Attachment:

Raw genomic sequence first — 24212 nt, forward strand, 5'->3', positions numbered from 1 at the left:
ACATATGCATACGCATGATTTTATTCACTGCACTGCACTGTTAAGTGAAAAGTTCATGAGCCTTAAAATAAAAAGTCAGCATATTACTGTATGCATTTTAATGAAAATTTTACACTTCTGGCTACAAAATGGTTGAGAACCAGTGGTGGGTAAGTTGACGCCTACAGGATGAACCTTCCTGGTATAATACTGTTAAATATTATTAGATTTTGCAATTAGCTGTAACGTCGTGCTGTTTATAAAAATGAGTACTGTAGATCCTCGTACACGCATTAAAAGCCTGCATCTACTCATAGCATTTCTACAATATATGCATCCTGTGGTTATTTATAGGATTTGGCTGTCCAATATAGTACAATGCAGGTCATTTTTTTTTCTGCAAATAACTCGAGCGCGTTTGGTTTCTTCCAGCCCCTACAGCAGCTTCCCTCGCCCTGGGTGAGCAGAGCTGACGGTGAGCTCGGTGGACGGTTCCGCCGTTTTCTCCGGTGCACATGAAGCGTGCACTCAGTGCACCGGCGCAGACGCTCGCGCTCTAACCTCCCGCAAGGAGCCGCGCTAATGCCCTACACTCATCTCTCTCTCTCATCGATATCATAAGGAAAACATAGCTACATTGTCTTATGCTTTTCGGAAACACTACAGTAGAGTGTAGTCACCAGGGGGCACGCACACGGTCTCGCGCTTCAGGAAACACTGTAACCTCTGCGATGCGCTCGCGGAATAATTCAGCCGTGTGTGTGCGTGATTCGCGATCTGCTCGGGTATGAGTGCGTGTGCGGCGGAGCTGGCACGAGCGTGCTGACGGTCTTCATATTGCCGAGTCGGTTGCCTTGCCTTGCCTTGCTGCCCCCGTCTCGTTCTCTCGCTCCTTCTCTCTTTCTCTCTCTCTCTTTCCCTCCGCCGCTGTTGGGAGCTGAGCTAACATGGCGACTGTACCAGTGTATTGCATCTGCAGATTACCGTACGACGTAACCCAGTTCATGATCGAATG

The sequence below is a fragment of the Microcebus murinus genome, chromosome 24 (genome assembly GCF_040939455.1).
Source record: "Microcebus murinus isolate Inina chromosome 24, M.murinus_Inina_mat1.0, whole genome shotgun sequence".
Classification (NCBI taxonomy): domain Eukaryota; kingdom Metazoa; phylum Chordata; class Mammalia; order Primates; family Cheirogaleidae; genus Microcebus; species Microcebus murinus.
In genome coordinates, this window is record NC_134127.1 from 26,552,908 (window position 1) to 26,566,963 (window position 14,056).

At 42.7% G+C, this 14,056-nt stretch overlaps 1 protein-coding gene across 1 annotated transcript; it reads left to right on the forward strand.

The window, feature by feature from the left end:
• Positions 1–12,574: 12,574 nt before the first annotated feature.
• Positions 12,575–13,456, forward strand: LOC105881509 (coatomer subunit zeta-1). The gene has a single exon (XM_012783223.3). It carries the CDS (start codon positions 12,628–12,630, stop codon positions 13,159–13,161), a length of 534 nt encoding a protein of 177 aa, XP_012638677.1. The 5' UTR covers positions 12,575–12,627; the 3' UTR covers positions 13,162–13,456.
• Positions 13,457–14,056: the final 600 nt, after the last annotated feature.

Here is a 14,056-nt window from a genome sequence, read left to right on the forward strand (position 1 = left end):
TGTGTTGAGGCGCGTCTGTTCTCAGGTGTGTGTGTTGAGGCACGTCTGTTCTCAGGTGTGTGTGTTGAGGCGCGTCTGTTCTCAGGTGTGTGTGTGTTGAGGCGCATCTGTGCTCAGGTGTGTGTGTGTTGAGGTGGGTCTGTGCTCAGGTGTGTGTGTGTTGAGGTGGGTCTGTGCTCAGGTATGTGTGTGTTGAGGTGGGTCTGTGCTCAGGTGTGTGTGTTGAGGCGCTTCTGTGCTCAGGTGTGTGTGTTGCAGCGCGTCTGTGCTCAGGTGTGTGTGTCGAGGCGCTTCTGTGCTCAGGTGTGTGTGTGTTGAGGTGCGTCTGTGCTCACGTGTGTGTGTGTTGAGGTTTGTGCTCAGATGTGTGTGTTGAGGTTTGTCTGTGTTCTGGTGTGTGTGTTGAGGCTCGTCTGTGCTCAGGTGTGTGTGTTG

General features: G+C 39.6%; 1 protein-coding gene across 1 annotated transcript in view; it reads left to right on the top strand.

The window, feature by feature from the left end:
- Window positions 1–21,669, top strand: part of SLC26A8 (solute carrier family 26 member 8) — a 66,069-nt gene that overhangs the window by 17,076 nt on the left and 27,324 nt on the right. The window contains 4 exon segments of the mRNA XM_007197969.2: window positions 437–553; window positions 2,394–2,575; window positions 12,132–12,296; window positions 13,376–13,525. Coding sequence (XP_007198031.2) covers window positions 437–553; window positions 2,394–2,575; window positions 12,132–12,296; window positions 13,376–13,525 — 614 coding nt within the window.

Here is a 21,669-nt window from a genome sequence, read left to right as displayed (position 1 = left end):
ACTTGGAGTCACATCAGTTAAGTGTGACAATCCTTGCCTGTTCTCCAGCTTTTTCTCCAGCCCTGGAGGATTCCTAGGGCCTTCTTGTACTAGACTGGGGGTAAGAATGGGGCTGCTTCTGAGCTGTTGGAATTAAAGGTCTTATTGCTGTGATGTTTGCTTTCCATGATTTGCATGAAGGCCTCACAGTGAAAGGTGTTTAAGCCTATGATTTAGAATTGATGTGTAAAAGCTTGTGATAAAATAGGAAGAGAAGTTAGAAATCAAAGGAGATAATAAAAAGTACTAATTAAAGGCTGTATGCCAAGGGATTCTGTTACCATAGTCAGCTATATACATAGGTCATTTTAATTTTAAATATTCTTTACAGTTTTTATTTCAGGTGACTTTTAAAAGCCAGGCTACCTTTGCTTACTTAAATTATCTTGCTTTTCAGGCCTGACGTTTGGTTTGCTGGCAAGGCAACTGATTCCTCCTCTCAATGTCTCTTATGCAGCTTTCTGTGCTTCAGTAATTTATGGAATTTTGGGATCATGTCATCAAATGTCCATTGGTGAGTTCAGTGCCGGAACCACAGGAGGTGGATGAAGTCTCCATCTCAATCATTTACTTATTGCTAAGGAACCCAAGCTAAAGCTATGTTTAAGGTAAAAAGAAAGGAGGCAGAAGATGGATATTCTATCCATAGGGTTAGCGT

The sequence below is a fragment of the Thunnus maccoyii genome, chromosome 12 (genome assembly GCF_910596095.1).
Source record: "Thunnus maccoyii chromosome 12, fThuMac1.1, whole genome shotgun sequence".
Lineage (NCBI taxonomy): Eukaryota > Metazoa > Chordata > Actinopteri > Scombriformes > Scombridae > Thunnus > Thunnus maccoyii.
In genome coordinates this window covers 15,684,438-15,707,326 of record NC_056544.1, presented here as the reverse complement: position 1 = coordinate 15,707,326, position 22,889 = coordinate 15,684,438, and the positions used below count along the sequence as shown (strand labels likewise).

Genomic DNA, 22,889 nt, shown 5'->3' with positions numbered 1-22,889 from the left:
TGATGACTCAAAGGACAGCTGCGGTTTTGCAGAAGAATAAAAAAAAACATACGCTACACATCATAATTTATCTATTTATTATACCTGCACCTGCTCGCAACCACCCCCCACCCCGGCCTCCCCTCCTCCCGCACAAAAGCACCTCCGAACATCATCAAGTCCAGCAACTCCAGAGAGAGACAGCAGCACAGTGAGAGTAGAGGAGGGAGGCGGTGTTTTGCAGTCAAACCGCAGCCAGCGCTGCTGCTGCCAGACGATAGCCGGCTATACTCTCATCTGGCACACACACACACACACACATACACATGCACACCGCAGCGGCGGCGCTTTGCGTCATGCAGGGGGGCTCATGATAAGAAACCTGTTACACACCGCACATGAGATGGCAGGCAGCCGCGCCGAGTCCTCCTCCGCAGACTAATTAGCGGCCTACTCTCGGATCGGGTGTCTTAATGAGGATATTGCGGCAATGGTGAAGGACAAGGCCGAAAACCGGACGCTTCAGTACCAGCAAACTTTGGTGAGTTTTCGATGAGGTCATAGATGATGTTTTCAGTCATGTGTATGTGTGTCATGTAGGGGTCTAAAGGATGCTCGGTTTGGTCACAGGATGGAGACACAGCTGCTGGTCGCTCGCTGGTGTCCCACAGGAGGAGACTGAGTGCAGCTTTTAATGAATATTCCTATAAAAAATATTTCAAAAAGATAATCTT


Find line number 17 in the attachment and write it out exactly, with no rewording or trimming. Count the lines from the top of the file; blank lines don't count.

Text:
Here is a 21,669-nt window from a genome sequence, read left to right as displayed (position 1 = left end):